Is Resentment in Marriage Normal?

What is at the root of resentment?
on May 07, 2024
Read time: 10 mins
by Moraya Seeger DeGeare

Marriage is full of ups and downs, with a range of both positive and negative emotions associated with this ever-changing rollercoaster! 

While conflict and even anger are to be expected in any relationship, resentment in marriage can’t exist without detrimental consequences. If you’re harboring feelings of resentment for your spouse, it can erode your emotional connection over time — leaving only negative feelings behind. 

Resentment is a very human emotion, and in many cases, we can’t help it. However, how much resentment is too much? And how do you repair your relationship after such a strong tirade of emotions? 

Key Takeaways
  • Resentment is a natural human emotion but, if left unchecked, can have detrimental effects on a marriage. It's crucial to distinguish between transient feelings of annoyance and deep-seated resentment, as the latter can erode emotional connections and leave negativity in its wake.
  • Resentment is more intense and enduring than anger, persisting until perceived offenses are addressed or forgiven. It often reflects underlying relationship issues, such as unmet needs and insecurities, highlighting the importance of mutual understanding and support.
  • It is possible to love someone while feeling resentment towards them, but these feelings can overshadow the love and lead to relationship deterioration if not managed.
  • Marriages can recover from resentment with mutual recognition of the problem, commitment to addressing underlying issues, and willingness to change relationship dynamics. The recovery process can be significantly aided by couples therapy, which offers a structured approach to resolving resentment through improved communication, problem-solving skills, and emotional support.

Why do I resent my husband?

Resentment in any relationship is not a good sign, but when you start to question your feelings toward your own husband or partner — this never bodes well for the future. 

So, what causes resentment in a marriage? 

The root cause differs from couple to couple, as every marriage is faced with a myriad of hurdles and issues along the way. While some relationships sail through these issues and focus on their future, sometimes it’s harder to shake your discontent at past problems. 

“As a couples therapist, it’s challenging when a couple comes in and resentment and contempt are present emotions in the room,” says Seeger DeGeare. 

“This is why seeking out more support early on in your relationship will help it thrive.” 

While you may have accepted their apology at the moment, part of you refuses to move on. Whether it was infidelity or even a minor comment, if you don’t tackle these issues, they can easily transform into a more deep-rooted resentment over time. 

Common causes of resentment 

  1. Unmet expectations: When one partner's expectations — about household responsibilities, emotional support, lifestyle choices, or future goals — are not met, it can lead to feelings of disappointment and bitterness. 

  2. Communication issues: Poor communication can lead to misunderstandings, assumptions, and unaddressed concerns, all of which can fester into resentment. For example, if you’re dancing around certain topics for fear of upsetting your partner, it can lead to miscommunication and malcontent.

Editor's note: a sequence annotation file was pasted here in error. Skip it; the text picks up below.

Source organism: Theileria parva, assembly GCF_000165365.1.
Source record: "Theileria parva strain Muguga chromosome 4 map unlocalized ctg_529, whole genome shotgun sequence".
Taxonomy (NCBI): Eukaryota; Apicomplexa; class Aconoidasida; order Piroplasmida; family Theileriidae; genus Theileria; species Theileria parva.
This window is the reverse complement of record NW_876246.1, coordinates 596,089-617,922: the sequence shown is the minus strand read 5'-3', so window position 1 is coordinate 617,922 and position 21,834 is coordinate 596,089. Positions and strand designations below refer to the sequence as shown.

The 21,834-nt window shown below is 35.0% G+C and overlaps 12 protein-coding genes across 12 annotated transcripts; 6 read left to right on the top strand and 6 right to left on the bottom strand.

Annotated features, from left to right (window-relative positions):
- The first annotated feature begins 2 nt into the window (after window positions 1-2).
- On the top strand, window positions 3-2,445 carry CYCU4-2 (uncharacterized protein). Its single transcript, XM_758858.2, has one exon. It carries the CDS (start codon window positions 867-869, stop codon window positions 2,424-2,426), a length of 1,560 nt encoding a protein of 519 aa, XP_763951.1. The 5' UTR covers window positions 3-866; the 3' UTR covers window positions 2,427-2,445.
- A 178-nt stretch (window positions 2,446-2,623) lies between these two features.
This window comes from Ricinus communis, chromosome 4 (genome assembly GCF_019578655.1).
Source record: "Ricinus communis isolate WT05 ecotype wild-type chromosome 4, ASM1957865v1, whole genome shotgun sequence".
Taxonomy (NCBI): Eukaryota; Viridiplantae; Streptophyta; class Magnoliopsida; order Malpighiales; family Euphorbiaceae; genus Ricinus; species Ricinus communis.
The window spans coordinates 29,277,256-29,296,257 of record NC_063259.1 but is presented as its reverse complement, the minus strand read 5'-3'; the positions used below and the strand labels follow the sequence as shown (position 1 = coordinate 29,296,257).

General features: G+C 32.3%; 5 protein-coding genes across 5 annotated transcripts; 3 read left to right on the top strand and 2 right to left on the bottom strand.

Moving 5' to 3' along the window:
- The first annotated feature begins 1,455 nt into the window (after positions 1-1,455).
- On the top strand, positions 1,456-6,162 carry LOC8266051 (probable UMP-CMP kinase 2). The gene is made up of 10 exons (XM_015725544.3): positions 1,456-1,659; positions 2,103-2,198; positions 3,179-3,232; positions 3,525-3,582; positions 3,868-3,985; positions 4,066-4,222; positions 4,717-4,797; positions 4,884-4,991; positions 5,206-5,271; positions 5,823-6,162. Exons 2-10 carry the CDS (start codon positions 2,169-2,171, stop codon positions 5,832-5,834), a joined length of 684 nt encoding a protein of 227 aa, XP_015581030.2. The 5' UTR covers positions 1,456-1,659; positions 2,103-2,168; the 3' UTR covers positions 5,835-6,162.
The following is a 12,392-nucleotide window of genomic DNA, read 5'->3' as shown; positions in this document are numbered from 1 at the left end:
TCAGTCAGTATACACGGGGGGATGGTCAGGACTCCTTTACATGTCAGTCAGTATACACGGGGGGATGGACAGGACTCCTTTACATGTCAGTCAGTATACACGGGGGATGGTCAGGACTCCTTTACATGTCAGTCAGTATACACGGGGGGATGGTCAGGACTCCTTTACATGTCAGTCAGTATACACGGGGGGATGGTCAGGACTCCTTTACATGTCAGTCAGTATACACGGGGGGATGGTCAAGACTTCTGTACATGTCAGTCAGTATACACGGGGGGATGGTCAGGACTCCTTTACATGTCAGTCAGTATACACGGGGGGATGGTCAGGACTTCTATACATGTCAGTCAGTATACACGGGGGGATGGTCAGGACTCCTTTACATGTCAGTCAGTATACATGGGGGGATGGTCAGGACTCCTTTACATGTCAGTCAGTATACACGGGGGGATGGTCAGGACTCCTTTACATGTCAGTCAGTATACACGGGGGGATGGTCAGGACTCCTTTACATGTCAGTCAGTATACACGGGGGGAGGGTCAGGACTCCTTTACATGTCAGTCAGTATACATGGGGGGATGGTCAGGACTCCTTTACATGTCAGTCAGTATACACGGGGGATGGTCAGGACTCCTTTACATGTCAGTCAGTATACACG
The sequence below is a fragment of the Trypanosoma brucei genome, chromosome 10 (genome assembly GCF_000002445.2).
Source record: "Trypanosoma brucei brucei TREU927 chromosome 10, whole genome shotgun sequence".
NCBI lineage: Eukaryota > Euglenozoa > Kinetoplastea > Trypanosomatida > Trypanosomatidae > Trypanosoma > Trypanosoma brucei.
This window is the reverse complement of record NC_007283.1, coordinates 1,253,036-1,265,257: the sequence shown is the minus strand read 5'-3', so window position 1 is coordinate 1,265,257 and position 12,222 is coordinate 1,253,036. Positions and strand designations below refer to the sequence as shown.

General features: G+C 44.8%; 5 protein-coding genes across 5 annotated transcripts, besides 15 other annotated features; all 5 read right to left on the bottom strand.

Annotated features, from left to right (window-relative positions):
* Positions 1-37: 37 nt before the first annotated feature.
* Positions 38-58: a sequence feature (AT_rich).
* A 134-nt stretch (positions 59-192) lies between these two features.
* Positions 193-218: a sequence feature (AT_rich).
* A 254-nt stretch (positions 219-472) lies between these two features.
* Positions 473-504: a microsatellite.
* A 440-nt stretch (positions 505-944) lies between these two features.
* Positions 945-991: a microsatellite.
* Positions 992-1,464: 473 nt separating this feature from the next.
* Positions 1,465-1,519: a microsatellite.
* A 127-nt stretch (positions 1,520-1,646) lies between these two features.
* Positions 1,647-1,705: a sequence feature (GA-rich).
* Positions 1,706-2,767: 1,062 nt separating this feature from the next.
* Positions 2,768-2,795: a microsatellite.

3. Imbalance: If you’ve said the sentence “I make all the effort in this relationship!” or “You never do anything for this relationship”, it’s a clear sign there is some imbalance at play. Whether it’s emotional or even financial, one person can’t be expected to carry the weight of the relationship long-term. 

  4. Lack of appreciation: Feeling unappreciated or taken for granted can cause one partner to harbor resentment towards the other. This is especially common when one partner's contributions are consistently overlooked.

  5. Infidelity: Infidelity, whether emotional or physical, is one of the most common causes of resentment in relationships. While you might have opted to work through it and carry on with the relationship, you haven’t really tackled the resulting hurt and trust issues that these actions caused. 

  6. Dependency issues: Situations, where one partner feels controlled or overly dependent on the other for financial, emotional, or decision-making matters, can lead to resentment. For example, while one partner may have opted to stay at home to mind the children, this sacrifice can lead to resentment down the line as they are now totally dependent on their partner from a financial perspective. 

  7. Jealousy: While some jealousy can be healthy if you find yourself jealous of your partner’s successes or achievements — this can naturally foster resentment over time. This is especially true if you might be insecure about your own achievements or feel that you can’t compete. 

  8. Unresolved conflict: Old wounds and unresolved issues can linger beneath the surface, contributing to a buildup of resentment if not properly healed. While you might have tried to brush it off, it’s usually better to have it out than let it grow into something more!

What emotion is behind resentment?

According to research, resentment is a distinct feeling from anger or indignation, and while it may feel like anger at first it’s viewed as more intense. While anger naturally diminishes with them, resentment persists “until the offense is punished”. 

Therefore, instead of letting go of all the little grievances that naturally present themselves in a romantic relationship, feelings of anger turn to bitterness as the past hurts every new interaction. As these negative feelings build, they soon turn to feelings of resentment that contaminate the relationship and make it difficult or impossible to move forward. 

Resentment often highlights relationship problems, if your spouse feels that their needs are unmet, they can start to feel unappreciated and unloved. This can unearth insecurities and issues that start to fester, as resentment starts to take root.